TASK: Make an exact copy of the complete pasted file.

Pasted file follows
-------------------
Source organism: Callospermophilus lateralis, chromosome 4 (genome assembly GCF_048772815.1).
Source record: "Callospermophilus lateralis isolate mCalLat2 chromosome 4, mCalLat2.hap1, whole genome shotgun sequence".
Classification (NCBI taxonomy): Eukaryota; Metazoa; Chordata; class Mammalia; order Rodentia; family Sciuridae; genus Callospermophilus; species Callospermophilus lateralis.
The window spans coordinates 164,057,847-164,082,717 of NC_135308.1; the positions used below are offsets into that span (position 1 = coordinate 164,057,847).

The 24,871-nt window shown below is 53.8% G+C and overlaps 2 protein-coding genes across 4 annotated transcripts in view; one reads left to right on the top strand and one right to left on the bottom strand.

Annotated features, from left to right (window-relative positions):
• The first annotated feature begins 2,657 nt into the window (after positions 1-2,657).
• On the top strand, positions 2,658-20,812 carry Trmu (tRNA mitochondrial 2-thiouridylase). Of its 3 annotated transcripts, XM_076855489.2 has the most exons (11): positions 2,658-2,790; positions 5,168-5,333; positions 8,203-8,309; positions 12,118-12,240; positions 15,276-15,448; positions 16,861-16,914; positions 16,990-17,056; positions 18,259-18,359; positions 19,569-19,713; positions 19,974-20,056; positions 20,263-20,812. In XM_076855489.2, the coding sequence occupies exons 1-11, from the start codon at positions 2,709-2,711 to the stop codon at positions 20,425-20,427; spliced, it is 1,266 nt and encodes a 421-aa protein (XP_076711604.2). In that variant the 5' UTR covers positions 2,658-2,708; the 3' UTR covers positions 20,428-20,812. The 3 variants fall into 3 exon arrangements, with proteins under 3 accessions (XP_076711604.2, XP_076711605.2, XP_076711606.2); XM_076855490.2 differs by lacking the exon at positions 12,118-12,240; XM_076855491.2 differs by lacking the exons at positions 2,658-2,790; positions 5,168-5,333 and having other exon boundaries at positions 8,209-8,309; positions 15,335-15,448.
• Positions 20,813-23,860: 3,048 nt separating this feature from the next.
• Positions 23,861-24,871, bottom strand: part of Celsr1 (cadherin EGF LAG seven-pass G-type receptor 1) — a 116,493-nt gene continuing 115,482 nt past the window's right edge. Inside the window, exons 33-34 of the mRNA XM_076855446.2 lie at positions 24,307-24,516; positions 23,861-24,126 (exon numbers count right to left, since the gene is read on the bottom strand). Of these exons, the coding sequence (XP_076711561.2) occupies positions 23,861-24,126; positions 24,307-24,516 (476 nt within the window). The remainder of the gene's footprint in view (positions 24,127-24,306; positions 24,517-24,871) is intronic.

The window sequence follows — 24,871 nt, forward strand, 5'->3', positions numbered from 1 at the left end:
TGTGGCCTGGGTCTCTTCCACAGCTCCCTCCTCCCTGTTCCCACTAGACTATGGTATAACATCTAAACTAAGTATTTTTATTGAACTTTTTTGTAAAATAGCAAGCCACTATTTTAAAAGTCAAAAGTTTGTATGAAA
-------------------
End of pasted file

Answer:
Source organism: Callospermophilus lateralis, chromosome 4 (genome assembly GCF_048772815.1).
Source record: "Callospermophilus lateralis isolate mCalLat2 chromosome 4, mCalLat2.hap1, whole genome shotgun sequence".
Classification (NCBI taxonomy): Eukaryota; Metazoa; Chordata; class Mammalia; order Rodentia; family Sciuridae; genus Callospermophilus; species Callospermophilus lateralis.
The window spans coordinates 164,057,847-164,082,717 of NC_135308.1; the positions used below are offsets into that span (position 1 = coordinate 164,057,847).

The 24,871-nt window shown below is 53.8% G+C and overlaps 2 protein-coding genes across 4 annotated transcripts in view; one reads left to right on the top strand and one right to left on the bottom strand.

Annotated features, from left to right (window-relative positions):
• The first annotated feature begins 2,657 nt into the window (after positions 1-2,657).
• On the top strand, positions 2,658-20,812 carry Trmu (tRNA mitochondrial 2-thiouridylase). Of its 3 annotated transcripts, XM_076855489.2 has the most exons (11): positions 2,658-2,790; positions 5,168-5,333; positions 8,203-8,309; positions 12,118-12,240; positions 15,276-15,448; positions 16,861-16,914; positions 16,990-17,056; positions 18,259-18,359; positions 19,569-19,713; positions 19,974-20,056; positions 20,263-20,812. In XM_076855489.2, the coding sequence occupies exons 1-11, from the start codon at positions 2,709-2,711 to the stop codon at positions 20,425-20,427; spliced, it is 1,266 nt and encodes a 421-aa protein (XP_076711604.2). In that variant the 5' UTR covers positions 2,658-2,708; the 3' UTR covers positions 20,428-20,812. The 3 variants fall into 3 exon arrangements, with proteins under 3 accessions (XP_076711604.2, XP_076711605.2, XP_076711606.2); XM_076855490.2 differs by lacking the exon at positions 12,118-12,240; XM_076855491.2 differs by lacking the exons at positions 2,658-2,790; positions 5,168-5,333 and having other exon boundaries at positions 8,209-8,309; positions 15,335-15,448.
• Positions 20,813-23,860: 3,048 nt separating this feature from the next.
• Positions 23,861-24,871, bottom strand: part of Celsr1 (cadherin EGF LAG seven-pass G-type receptor 1) — a 116,493-nt gene continuing 115,482 nt past the window's right edge. Inside the window, exons 33-34 of the mRNA XM_076855446.2 lie at positions 24,307-24,516; positions 23,861-24,126 (exon numbers count right to left, since the gene is read on the bottom strand). Of these exons, the coding sequence (XP_076711561.2) occupies positions 23,861-24,126; positions 24,307-24,516 (476 nt within the window). The remainder of the gene's footprint in view (positions 24,127-24,306; positions 24,517-24,871) is intronic.

The window sequence follows — 24,871 nt, forward strand, 5'->3', positions numbered from 1 at the left end:
TGTGGCCTGGGTCTCTTCCACAGCTCCCTCCTCCCTGTTCCCACTAGACTATGGTATAACATCTAAACTAAGTATTTTTATTGAACTTTTTTGTAAAATAGCAAGCCACTATTTTAAAAGTCAAAAGTTTGTATGAAA